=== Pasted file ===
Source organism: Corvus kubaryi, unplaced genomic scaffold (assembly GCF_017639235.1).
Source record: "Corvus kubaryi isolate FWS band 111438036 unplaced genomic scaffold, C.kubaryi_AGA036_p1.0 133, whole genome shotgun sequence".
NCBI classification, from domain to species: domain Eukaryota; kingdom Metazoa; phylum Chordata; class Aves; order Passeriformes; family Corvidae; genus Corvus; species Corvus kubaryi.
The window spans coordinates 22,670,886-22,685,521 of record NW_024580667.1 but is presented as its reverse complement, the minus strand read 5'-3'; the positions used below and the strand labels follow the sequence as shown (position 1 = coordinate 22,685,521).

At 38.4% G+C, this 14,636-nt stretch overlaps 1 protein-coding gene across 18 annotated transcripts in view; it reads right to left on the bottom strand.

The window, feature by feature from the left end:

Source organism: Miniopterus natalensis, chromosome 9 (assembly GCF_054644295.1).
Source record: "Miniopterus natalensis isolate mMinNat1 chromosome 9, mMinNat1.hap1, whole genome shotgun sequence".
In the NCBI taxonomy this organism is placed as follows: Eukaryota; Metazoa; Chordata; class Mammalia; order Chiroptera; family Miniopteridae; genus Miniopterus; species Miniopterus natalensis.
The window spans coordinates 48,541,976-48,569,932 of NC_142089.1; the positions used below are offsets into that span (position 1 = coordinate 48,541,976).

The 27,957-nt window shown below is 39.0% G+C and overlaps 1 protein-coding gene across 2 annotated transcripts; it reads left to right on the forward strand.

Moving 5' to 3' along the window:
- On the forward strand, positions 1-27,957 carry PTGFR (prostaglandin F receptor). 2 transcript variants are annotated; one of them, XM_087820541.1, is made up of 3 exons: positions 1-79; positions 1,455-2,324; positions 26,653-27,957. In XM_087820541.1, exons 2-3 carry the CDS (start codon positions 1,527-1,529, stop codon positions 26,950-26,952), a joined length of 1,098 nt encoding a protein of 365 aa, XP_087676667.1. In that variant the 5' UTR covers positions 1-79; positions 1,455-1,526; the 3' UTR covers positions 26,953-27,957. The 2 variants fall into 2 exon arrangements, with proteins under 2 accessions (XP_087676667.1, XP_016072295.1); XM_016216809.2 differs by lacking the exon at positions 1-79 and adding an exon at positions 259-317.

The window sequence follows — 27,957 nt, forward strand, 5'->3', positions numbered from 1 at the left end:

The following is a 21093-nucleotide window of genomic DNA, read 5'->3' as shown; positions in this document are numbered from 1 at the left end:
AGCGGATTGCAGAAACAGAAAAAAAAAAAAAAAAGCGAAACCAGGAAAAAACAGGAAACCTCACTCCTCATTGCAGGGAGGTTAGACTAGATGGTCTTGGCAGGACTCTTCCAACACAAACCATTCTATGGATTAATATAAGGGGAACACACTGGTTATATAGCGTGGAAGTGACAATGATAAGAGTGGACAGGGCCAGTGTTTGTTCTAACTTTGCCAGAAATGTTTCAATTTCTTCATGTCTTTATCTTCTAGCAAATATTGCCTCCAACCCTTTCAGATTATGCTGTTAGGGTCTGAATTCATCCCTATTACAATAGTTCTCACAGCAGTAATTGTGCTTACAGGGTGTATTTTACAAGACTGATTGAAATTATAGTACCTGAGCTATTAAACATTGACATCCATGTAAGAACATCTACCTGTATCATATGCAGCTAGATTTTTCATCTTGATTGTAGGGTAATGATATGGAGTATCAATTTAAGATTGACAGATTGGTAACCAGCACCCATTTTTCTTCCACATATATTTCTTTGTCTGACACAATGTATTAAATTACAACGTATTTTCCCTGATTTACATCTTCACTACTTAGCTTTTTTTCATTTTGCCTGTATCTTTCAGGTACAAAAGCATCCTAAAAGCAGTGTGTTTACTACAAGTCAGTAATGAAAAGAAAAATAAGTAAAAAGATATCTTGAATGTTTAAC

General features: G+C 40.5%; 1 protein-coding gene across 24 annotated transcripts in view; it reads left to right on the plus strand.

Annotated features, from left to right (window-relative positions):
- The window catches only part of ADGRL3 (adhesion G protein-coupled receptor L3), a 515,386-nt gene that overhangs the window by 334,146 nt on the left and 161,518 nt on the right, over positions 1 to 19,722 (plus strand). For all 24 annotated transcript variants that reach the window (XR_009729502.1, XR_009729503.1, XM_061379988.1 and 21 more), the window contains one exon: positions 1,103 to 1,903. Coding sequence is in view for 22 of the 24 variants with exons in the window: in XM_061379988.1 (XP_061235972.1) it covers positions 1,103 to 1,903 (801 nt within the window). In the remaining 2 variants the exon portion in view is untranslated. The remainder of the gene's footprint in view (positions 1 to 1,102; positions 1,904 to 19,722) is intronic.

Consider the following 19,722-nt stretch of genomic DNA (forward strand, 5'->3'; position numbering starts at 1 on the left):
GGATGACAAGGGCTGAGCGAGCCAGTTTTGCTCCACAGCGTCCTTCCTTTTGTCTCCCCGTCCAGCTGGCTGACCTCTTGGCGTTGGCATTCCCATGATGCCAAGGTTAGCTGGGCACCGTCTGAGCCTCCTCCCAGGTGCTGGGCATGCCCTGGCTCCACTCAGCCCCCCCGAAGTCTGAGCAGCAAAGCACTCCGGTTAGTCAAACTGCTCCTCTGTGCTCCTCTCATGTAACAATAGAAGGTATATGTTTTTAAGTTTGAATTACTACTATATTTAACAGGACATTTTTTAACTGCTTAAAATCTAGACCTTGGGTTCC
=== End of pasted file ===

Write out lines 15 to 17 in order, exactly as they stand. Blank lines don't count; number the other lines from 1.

The following is a 21093-nucleotide window of genomic DNA, read 5'->3' as shown; positions in this document are numbered from 1 at the left end:
AGCGGATTGCAGAAACAGAAAAAAAAAAAAAAAAGCGAAACCAGGAAAAAACAGGAAACCTCACTCCTCATTGCAGGGAGGTTAGACTAGATGGTCTTGGCAGGACTCTTCCAACACAAACCATTCTATGGATTAATATAAGGGGAACACACTGGTTATATAGCGTGGAAGTGACAATGATAAGAGTGGACAGGGCCAGTGTTTGTTCTAACTTTGCCAGAAATGTTTCAATTTCTTCATGTCTTTATCTTCTAGCAAATATTGCCTCCAACCCTTTCAGATTATGCTGTTAGGGTCTGAATTCATCCCTATTACAATAGTTCTCACAGCAGTAATTGTGCTTACAGGGTGTATTTTACAAGACTGATTGAAATTATAGTACCTGAGCTATTAAACATTGACATCCATGTAAGAACATCTACCTGTATCATATGCAGCTAGATTTTTCATCTTGATTGTAGGGTAATGATATGGAGTATCAATTTAAGATTGACAGATTGGTAACCAGCACCCATTTTTCTTCCACATATATTTCTTTGTCTGACACAATGTATTAAATTACAACGTATTTTCCCTGATTTACATCTTCACTACTTAGCTTTTTTTCATTTTGCCTGTATCTTTCAGGTACAAAAGCATCCTAAAAGCAGTGTGTTTACTACAAGTCAGTAATGAAAAGAAAAATAAGTAAAAAGATATCTTGAATGTTTAAC

General features: G+C 40.5%; 1 protein-coding gene across 24 annotated transcripts in view; it reads left to right on the plus strand.